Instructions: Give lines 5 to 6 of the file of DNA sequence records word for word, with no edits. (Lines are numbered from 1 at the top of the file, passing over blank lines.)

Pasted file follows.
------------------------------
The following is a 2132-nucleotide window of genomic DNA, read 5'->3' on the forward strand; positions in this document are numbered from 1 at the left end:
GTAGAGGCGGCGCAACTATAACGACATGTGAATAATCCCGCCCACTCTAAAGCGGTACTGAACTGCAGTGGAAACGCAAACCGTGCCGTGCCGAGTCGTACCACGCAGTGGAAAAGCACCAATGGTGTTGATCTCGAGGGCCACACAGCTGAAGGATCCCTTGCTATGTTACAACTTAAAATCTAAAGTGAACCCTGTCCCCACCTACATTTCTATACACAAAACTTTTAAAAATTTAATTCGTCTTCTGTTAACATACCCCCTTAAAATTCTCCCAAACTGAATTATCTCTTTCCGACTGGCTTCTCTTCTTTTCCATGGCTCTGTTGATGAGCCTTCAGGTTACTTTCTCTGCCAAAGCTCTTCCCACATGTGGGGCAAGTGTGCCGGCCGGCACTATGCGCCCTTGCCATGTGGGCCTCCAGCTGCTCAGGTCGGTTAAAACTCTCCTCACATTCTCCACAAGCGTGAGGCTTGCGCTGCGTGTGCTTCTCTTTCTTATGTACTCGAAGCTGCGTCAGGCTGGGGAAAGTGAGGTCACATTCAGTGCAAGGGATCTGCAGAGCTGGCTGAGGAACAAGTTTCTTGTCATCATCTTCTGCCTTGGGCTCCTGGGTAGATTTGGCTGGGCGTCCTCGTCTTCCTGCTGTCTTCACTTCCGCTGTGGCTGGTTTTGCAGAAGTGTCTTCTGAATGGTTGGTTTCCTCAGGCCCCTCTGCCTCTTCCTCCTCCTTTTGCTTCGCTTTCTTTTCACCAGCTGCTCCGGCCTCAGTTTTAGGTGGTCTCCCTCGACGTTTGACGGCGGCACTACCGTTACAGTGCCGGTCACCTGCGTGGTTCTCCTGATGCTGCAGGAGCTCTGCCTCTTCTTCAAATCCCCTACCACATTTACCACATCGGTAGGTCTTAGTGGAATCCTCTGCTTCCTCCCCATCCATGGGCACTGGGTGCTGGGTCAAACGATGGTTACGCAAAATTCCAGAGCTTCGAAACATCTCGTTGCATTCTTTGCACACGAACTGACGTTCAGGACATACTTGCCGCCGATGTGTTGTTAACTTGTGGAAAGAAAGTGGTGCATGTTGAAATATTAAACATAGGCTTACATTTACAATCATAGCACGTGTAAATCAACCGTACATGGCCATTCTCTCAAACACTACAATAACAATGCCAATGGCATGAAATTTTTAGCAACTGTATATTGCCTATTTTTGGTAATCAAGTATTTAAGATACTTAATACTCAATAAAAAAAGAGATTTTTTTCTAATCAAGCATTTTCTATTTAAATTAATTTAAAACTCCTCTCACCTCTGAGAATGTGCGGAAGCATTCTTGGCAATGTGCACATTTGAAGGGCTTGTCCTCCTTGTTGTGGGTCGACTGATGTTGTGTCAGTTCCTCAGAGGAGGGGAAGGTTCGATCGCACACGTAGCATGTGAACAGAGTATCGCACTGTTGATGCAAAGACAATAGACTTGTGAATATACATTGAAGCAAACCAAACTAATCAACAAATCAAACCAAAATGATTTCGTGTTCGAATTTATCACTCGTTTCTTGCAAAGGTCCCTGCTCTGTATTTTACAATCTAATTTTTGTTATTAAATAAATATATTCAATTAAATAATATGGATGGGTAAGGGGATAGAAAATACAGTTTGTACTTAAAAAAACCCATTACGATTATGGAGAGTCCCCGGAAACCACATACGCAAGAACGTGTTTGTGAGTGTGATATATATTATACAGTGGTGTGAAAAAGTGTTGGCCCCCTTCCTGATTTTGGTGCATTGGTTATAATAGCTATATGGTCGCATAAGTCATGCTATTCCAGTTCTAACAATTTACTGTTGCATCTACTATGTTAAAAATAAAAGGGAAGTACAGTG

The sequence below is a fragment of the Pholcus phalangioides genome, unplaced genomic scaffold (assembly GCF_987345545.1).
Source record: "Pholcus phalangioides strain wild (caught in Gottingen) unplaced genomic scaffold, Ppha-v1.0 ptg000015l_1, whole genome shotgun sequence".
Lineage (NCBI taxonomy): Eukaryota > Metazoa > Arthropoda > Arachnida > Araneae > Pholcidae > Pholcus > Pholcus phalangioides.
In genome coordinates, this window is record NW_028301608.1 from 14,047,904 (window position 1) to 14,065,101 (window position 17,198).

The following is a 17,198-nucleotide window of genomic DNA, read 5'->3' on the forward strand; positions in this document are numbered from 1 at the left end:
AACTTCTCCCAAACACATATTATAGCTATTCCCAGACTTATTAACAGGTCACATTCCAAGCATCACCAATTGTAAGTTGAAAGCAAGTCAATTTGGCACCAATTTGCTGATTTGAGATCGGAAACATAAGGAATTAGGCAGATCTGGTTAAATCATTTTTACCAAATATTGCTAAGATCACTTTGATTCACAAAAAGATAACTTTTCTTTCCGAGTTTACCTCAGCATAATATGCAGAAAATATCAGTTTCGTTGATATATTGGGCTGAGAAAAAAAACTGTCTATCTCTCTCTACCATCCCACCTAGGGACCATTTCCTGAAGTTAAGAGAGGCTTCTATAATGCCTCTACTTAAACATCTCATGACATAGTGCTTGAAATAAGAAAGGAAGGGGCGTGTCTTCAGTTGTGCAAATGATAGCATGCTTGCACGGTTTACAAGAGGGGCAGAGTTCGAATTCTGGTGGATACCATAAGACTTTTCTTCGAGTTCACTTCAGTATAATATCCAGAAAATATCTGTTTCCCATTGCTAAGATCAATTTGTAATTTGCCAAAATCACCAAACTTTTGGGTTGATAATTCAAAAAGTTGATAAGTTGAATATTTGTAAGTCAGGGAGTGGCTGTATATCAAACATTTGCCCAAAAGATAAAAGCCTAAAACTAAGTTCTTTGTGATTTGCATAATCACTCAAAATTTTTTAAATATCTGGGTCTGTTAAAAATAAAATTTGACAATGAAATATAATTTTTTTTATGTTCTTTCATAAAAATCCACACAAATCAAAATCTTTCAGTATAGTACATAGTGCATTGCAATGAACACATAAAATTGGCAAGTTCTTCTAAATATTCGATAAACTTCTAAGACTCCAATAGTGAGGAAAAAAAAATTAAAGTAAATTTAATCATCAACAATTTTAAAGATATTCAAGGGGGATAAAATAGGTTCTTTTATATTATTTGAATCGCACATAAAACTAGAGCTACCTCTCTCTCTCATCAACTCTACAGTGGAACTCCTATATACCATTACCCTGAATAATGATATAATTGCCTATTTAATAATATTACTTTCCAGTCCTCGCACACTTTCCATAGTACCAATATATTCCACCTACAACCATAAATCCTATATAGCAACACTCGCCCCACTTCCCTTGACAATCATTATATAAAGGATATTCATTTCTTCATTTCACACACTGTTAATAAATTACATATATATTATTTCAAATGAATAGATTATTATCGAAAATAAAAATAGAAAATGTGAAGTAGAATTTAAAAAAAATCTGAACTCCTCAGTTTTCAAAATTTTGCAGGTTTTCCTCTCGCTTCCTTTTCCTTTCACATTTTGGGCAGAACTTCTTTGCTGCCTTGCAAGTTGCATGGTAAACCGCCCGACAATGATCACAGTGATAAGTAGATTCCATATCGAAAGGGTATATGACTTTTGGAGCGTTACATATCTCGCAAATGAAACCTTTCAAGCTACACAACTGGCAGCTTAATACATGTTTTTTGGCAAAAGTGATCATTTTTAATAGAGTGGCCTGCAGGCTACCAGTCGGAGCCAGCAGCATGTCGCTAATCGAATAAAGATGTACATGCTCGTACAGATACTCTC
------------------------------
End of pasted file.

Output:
Lineage (NCBI taxonomy): Eukaryota > Metazoa > Arthropoda > Arachnida > Araneae > Pholcidae > Pholcus > Pholcus phalangioides.
In genome coordinates, this window is record NW_028301608.1 from 14,047,904 (window position 1) to 14,065,101 (window position 17,198).